Presidential Election in Comoros: Opposition’s Strategic Approach Amidst Controversy

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In the aftermath of the presidential election in Comoros, five opposition candidates who feel aggrieved by the results are persistently calling for the annulment of what they characterize as a “farce” of an election. The figures released by the National Independent Electoral Commission (Céni) raise significant concerns, particularly due to glaring inconsistencies: while the presidential and gubernatorial elections were conducted simultaneously, there is a considerable disparity in the number of voters across these different polls.

Despite two days of protests in the capital, Moroni, public mobilization has dwindled in intensity. Nevertheless, the five opposition figures remain resolute in their commitment to continue their fight for electoral justice. The opposition candidates previously asserted that the unrest was spontaneous but had called for the amplification of peaceful demonstrations on Friday—an appeal that did not resonate as anticipated.

Issa Salim Abdillah of the Juwa party, Bourhane Hamidou of Woneha, and Daoudou Abdallah Mohamed of the Orange party are either in the process of or have already filed legal challenges with the Supreme Court—the only legal avenue for seeking the annulment of the election. Others have deemed such actions unnecessary. Mouigni Baraka Saïd Soilihi, the candidate of the Rally for Democratic Comoros for Equality (RDCE), argues that the Supreme Court, viewed as “biased,” is likely to favor Azali Assoumani’s victory.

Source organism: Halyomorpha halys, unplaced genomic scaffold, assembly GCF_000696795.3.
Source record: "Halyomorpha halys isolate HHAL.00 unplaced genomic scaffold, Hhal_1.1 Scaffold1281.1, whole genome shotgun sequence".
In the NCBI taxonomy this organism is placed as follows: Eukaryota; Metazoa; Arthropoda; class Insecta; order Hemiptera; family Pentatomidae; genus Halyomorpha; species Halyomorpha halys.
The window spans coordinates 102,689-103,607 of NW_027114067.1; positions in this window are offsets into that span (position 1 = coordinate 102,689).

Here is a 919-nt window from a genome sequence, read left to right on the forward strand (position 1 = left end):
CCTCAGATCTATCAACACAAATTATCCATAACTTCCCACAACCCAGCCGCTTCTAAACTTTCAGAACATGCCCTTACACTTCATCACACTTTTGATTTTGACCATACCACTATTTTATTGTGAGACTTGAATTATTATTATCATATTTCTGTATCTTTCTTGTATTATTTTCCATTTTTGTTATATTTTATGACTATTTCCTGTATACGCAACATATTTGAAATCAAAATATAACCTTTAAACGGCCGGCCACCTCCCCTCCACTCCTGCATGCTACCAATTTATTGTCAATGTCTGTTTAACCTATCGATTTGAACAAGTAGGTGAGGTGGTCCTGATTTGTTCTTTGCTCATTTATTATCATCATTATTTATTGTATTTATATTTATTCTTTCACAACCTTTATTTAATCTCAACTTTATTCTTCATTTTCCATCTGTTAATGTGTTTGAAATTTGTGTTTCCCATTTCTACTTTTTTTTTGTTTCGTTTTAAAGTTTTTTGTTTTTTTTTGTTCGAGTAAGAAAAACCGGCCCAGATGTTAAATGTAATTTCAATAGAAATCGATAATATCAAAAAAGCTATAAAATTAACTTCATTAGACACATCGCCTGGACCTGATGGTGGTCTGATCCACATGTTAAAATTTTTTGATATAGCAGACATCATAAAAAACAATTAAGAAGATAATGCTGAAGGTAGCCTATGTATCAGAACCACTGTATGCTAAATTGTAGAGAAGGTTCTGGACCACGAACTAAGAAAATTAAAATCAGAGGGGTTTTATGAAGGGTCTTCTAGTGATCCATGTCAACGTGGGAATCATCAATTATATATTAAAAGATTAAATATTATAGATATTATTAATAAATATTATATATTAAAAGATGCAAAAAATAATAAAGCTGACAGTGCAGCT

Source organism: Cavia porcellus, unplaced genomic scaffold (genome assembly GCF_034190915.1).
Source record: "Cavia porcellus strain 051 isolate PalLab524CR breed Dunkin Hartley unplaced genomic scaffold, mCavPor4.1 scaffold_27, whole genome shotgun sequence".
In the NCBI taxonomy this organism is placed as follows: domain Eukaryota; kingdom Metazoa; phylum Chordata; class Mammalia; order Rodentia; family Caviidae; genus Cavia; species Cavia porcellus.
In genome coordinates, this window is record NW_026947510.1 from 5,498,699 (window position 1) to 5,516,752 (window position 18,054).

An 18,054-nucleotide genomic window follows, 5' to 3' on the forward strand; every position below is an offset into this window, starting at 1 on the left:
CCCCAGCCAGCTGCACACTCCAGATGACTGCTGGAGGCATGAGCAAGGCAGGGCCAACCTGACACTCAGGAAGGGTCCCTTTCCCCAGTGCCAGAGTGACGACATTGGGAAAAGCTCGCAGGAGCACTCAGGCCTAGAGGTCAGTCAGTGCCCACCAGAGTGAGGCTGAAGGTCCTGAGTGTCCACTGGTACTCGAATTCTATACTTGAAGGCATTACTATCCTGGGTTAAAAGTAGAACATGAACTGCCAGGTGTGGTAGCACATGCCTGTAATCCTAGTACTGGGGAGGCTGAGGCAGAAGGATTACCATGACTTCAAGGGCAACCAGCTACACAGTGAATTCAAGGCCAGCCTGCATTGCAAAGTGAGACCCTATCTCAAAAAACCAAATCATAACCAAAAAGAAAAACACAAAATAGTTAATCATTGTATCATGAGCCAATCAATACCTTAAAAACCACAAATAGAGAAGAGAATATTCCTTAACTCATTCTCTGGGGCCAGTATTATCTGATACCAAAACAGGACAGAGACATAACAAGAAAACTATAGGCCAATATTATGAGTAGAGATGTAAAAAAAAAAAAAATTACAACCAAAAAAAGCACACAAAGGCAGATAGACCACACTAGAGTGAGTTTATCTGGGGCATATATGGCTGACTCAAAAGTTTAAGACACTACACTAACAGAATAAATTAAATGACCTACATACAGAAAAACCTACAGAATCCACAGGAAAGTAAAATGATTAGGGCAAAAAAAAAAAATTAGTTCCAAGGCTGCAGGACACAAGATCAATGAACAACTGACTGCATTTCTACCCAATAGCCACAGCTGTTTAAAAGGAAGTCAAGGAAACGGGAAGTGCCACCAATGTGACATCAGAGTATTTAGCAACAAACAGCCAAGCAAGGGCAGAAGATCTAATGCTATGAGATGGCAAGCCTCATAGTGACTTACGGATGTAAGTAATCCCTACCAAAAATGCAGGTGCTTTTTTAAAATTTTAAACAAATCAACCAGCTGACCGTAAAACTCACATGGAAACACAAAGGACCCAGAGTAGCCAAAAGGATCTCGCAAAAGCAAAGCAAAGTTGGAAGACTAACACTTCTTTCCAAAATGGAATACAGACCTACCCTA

In an ironic twist, the re-elected president’s camp has also announced its intention to file a legal challenge, contesting the reported 16% voter turnout declared by the National Independent Electoral Commission, instead claiming a 60% participation rate. This move, in essence, questions the validity of the results while maintaining that Azali Assoumani secured a first-round victory, according to the Presidential Movement Alliance (AMP).

Taking their concerns to the continental stage, the five opposition candidates jointly addressed a letter dated January 18 to the President of the African Union Commission, Moussa Faki Mahamat. They call for the urgent dispatch of a special envoy to Comoros to help navigate the crisis. In their view, the only viable resolution lies in annulling the election and organizing new, transparent elections. The Comoros political landscape remains fraught with tension as both sides await further developments in this contested electoral process.


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